This year, 2012, is the centenary of Raoul’s birth, on 4 August, and his memory is celebrated as a symbol of courage and unselfishness all over the world. The legacy of Raoul and countless other men and women who performed heroic acts rescuing the persecuted must not die. We must not let the Holocaust be denied, trivialised or forgotten. We must not let world leaders repeat it, even though we know that there are those who want to do so. And we must also work together to prevent the persecution today of other minorities, such as the Christians in Egypt and Pakistan, or those in Nigeria where Boko Haram wants a religiously cleansed north. Our window of opportunity is open now, and we must not ignore it.

Mr SABELLA (Palestinian National Authority, Partner for Democracy) — It is indeed a privilege for me to be here as a member of the Palestinian parliamentary delegation. This is the first time that we are participating in the plenary as partners for democracy. On behalf of my delegation, I wish to congratulate Mr Mignon on his election as President of the Assembly, and also thank Mr Çavuşoğlu for his wise leadership which saw Palestine achieve the status of Partner for Democracy.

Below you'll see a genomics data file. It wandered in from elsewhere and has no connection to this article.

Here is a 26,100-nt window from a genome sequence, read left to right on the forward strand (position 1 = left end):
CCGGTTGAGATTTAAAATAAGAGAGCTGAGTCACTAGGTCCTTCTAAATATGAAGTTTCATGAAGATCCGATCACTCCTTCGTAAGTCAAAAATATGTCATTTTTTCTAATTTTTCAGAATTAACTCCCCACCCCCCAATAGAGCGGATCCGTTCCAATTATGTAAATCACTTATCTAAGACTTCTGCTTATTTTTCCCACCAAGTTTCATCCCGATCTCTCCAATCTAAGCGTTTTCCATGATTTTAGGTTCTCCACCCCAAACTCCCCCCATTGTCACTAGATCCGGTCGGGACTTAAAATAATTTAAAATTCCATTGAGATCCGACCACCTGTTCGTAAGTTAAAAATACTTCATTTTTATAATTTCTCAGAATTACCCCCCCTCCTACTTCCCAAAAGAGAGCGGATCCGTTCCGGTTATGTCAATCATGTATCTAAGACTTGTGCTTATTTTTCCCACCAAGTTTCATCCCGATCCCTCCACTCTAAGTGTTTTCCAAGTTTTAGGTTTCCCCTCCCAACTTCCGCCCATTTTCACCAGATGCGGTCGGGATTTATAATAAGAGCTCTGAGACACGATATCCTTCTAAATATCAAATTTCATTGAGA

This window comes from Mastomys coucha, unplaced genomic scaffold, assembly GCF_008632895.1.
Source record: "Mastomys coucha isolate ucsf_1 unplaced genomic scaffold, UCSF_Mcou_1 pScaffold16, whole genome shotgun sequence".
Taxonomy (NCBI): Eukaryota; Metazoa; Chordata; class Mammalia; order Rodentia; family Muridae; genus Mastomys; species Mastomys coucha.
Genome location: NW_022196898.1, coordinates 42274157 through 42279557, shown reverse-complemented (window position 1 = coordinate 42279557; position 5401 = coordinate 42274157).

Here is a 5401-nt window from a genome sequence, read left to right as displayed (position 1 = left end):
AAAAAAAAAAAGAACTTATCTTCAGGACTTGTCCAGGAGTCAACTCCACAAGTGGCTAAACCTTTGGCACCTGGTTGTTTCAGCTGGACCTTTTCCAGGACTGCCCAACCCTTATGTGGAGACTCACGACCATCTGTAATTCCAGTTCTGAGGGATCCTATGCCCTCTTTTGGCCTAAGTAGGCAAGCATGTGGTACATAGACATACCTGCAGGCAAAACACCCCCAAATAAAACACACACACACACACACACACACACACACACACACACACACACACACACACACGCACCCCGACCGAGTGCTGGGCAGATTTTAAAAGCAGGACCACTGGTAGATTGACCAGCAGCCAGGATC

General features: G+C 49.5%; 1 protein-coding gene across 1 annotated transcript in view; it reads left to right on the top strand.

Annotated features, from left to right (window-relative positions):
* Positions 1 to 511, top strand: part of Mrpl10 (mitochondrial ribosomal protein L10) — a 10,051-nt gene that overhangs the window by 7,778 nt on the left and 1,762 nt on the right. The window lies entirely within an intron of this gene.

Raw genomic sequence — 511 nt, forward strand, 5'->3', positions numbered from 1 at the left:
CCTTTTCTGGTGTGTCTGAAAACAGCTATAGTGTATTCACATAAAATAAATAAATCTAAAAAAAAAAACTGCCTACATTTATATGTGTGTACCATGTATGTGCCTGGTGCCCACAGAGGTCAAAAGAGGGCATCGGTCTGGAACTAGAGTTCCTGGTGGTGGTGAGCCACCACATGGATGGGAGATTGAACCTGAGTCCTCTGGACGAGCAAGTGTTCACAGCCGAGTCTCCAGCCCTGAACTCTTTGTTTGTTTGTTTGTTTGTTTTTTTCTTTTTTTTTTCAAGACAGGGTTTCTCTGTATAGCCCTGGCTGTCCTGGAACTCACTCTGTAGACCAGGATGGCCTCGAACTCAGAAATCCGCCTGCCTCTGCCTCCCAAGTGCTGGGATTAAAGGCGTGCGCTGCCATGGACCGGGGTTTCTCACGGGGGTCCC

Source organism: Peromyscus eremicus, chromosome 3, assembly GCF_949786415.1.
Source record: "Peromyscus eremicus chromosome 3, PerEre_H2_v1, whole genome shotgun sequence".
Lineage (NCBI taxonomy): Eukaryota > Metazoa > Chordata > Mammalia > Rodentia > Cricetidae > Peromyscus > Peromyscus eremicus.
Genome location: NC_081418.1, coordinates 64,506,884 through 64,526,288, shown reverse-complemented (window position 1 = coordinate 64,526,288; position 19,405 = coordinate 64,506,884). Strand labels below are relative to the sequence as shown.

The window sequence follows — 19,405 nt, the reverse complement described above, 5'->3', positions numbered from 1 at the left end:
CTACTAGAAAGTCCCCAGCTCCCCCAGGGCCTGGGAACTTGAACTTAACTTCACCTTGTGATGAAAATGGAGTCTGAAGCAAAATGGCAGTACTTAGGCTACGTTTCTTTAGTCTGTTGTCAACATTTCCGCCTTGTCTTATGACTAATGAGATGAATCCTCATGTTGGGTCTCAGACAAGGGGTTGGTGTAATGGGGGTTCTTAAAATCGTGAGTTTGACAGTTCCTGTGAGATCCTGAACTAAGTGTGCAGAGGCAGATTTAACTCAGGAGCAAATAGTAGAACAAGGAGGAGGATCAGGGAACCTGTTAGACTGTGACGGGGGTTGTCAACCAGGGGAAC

We see this as an important development for our people and their legitimate aspirations to statehood on the borders of 4 June 1967. This cannot be achieved without justice. Peace and reconciliation are the fruits of justice, not simply responding to the pressing needs of our people, even though these are important.

We are unfortunately at a very difficult juncture – there is no progress on peace negotiations; illegal settlements are expanding by the hour; the situation in east Jerusalem, as pointed out in a November 2011 report by European Union Consul Generals and representatives to the Palestinian National Authority in Ramallah, is dramatic in terms of prospects for normal relations between Arabs and Jews in the city.

Only today, both a colleague of ours in the Palestinian Legislative Council and the ex-minister for Jerusalem affairs were abducted from Red Cross offices in east Jerusalem to be eventually deported to Ramallah. A couple of days back, Dr Aziz Dweik, parliament speaker, was imprisoned. Our colleague Qais Abdelkarim, known to many of you, was twice denied exit from the occupied territories to attend this and other similar meetings.

Yet, because of this dismal situation and political stalemate we look to the Council of Europe to enhance the partnership and co-operation with us in order that the aspirations of our people be realised. We count on your support and partnership. Thank you for your willingness to support our people and our aspirations for statehood.